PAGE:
Check out the Island of Santa Maria

You can also find a little boat that runs to the island of Santa Maria every 30 minutes or so. We hopped onto that and took a walk around the island and had a little swim in the lake before taking a boat to the next lake drop off spot. The two salt water lakes are interconnected and when the tide changes you’re able to float from the big lake into the small one. Lots of fun!

Go cliff jumping at the Odysseus Caves

Another activity I highly recommend is visiting Odysseus Caves. We went fairly early in the morning in the hopes to avoid the heat and crowds. The heat we couldn’t escape, but the crowds weren’t too bad. The hike down takes about 30 minutes, but depending on your fitness and age, I would give yourself a little more time. Going down wasn’t too bad, but coming back up around midday was quite a climb!

You can easily park along the road by the grocery store, Tommy’s, and then follow the sign board to the path that leads down to the sea. Navigating the cliffs can be a bit treacherous so it’s a good idea to have some sturdy shoes for the hike.

Once on the cliffs, go jump off one into the water! I only managed the lower level which was thrilling enough for me but so cool to swim into the caves and see the sun shining into the cave and reflecting the most magnificent blues and greens! 

Cevapi, Croatian Food

We spent the day driving around to other beaches and enjoying local food delights like cevapi, a hand rolled, caseless meat sausage, and some more Adriatic beers. The afternoon saw us picking up our bags from Victor Villa, having a last drink with our wonderful hosts and getting the ferry to the next island on our Croatia itinerary – Korčula

Korcula, Croatia

Days 3 & 4: Wine Tasting and Cycling Tours in Korčula

We arrived in Korčula in the late afternoon and easily found a taxi to our accommodation, another sweet little Airbnb in Medvinjak. Medvinjak is located on the north-eastern “corner” of the island. It was close enough to walk to the main town, but with backpacks and late afternoon thirst, we opted for a taxi instead. After settling in, we took a walk into town and had a lovely dinner together in one of the many cozy, alleyway restaurants.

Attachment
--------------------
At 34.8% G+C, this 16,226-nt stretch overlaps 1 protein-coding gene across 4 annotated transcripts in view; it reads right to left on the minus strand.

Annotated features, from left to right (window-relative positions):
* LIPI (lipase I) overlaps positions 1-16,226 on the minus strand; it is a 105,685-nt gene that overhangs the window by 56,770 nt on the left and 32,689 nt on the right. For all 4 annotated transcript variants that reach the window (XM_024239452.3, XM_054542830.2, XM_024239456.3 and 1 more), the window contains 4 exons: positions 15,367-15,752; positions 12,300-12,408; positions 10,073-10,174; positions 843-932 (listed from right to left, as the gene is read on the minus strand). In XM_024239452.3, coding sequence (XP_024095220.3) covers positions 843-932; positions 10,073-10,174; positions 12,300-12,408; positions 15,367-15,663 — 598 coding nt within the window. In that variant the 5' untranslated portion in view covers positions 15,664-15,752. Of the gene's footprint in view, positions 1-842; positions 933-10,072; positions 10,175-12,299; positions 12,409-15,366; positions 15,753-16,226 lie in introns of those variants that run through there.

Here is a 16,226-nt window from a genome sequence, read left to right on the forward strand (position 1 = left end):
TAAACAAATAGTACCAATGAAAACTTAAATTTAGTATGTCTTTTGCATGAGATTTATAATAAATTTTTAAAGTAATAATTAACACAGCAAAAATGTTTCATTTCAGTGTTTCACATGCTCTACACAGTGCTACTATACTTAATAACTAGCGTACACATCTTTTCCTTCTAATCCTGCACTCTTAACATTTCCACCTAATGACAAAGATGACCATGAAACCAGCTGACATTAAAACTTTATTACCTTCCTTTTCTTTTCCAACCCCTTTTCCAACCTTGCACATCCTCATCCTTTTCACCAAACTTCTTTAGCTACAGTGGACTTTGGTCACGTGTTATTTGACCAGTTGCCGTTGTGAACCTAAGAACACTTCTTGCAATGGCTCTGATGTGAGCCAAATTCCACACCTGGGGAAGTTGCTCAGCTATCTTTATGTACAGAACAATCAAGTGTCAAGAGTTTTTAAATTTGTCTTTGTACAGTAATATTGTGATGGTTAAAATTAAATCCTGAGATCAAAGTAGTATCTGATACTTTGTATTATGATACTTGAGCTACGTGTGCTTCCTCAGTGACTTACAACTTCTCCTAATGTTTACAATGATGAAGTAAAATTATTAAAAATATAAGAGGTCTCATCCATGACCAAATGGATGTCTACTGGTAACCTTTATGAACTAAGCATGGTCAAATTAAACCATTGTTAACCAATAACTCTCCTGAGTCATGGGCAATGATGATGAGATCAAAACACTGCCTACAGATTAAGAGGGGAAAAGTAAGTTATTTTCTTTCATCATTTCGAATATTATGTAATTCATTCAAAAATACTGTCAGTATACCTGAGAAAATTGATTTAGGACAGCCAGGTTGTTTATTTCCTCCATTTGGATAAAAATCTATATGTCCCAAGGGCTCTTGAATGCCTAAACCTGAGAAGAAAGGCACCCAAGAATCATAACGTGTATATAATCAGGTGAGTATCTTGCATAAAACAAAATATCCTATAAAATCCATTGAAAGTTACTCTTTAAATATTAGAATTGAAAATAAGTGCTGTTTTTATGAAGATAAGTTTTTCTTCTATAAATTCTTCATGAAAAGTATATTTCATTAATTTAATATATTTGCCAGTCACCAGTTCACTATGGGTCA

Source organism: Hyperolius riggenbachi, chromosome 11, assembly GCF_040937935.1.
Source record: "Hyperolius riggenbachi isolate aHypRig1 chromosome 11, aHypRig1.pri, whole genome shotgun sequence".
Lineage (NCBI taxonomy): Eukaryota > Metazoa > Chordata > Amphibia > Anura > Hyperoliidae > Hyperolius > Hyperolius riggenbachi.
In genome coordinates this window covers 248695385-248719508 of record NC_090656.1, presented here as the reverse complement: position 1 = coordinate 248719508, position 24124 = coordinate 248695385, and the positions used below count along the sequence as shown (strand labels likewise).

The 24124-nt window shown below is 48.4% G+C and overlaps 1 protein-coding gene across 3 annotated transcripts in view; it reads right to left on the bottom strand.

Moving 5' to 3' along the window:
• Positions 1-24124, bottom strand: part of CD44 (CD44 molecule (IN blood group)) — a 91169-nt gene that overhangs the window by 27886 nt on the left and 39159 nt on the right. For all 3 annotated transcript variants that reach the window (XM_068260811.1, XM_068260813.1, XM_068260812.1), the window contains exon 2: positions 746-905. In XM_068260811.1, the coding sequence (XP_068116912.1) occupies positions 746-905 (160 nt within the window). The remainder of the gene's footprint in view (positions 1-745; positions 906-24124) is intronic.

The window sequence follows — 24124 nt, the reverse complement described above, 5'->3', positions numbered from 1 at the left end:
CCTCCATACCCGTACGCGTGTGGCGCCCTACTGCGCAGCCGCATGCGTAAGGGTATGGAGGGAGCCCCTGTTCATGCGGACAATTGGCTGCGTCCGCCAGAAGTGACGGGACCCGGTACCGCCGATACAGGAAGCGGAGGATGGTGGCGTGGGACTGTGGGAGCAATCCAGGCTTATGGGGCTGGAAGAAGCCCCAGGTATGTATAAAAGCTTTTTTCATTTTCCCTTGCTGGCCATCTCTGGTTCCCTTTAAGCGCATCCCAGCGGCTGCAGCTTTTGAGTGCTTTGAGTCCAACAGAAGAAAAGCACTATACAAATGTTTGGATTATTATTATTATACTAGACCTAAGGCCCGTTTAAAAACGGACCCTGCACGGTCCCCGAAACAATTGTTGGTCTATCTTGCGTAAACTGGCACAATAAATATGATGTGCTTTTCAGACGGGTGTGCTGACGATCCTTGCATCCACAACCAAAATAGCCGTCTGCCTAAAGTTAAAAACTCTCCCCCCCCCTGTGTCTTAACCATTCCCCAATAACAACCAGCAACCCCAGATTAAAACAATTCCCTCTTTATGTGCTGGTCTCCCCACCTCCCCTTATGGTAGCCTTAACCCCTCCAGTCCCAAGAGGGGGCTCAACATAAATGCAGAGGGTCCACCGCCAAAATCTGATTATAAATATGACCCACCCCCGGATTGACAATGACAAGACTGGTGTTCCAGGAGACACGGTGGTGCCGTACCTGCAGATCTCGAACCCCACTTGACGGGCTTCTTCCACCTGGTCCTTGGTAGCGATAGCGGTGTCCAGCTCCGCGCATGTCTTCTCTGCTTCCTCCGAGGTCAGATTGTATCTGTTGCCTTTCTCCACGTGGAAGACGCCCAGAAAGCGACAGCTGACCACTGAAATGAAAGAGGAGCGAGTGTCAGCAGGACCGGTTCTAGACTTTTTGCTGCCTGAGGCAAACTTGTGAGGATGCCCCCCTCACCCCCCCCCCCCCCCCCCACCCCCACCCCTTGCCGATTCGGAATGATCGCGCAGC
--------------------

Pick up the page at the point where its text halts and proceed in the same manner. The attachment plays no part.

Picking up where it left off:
We got going early-ish the next morning to enjoy a full day outdoors in the sunshine. We rented bicycles from one of the many rental stores in town and rode across the island to Lumbarda, a small wine region on the southern coast. The ride to the beach is about 8km, with one big hill to get up and over. I cycle everyday to commute, so I am not unfamiliar with the exercise, but it was a bit daunting on the main road section – the hill requires quite a bit of work!

Lumbarda Vineyards, Croatia

It just made the swim in the ocean a very well deserved reward! We spent the morning popping into different beaches, swimming, tanning, rehydrating and replenishing energy levels with snacks (like more cevapi) at the beachside restaurants. While the beaches were pretty packed, they had a small town, local feel (some more than others). 

On our way back to Korcula, we got waylaid by all the little wine farms, and couldn’t resist stopping in for a little taste. This area is home to the special little grapes that are used to make Grk wine – just one of the 7 wine producers that make Grk here. The charming winemaker’s wife served us and gave us such interesting information and a real value wine-tasting of 3 wines and grappa. The wine buzz may have given us the extra oomph to get going back up the hill and into Korcula. 

Being around during one of the many yacht weeks, the evening has the option to turn pretty wild, with many of the yachts docking at different ports each evening. Some of us chose to go out and join in the buzz, while others chose to have a chill night in. Needless to say, we had a slow morning the next day, and took a ferry at midday to the next island on our list – Hvar. 

Hvar, Croatia

Days 5 & 6: Spanish Fortress and Night Life in Hvar

Hvar is a beautiful little island, next on our trip and a popular tourist spot due to its beautiful fortress, 13th century walls and abundance of coastal bars, clubs and hotspots. The town square is right on the water, where you can view the fortress climbing up above you and spend hours watching people in the sunshine. There are little coves and bays to swim in all around the island, including along the main promenade and port. Some of these are just little drop offs with steps into the water. The floor of the ocean has a lot of rocks, shells and anemones so either make sure you don’t put your feet down or wear a pair of water shoes! 

Hvar, Croatia

One day we rented scooters and took a ride up to our friend’s cousin’s restaurant Vidikovac Levanda where we enjoyed a beautiful lunch as well as stunning views of lavender fields and high coastal roads overlooking the Adriatic Sea. 

We also ended up getting tickets to a party at the nightclub on another small island called Carpe Diem. It was one of those almost all-inclusives where you get an all-you-can-drink party boat (or in our case, the boat was too full so we had access to a bar beforehand) and then a boat ride to the nightclub. It’s not my normal cup of tea, but it was wild and definitely like something from a movie! The whole island was a nightclub – complete with a pizza slice shop at the boat pick up for your way home!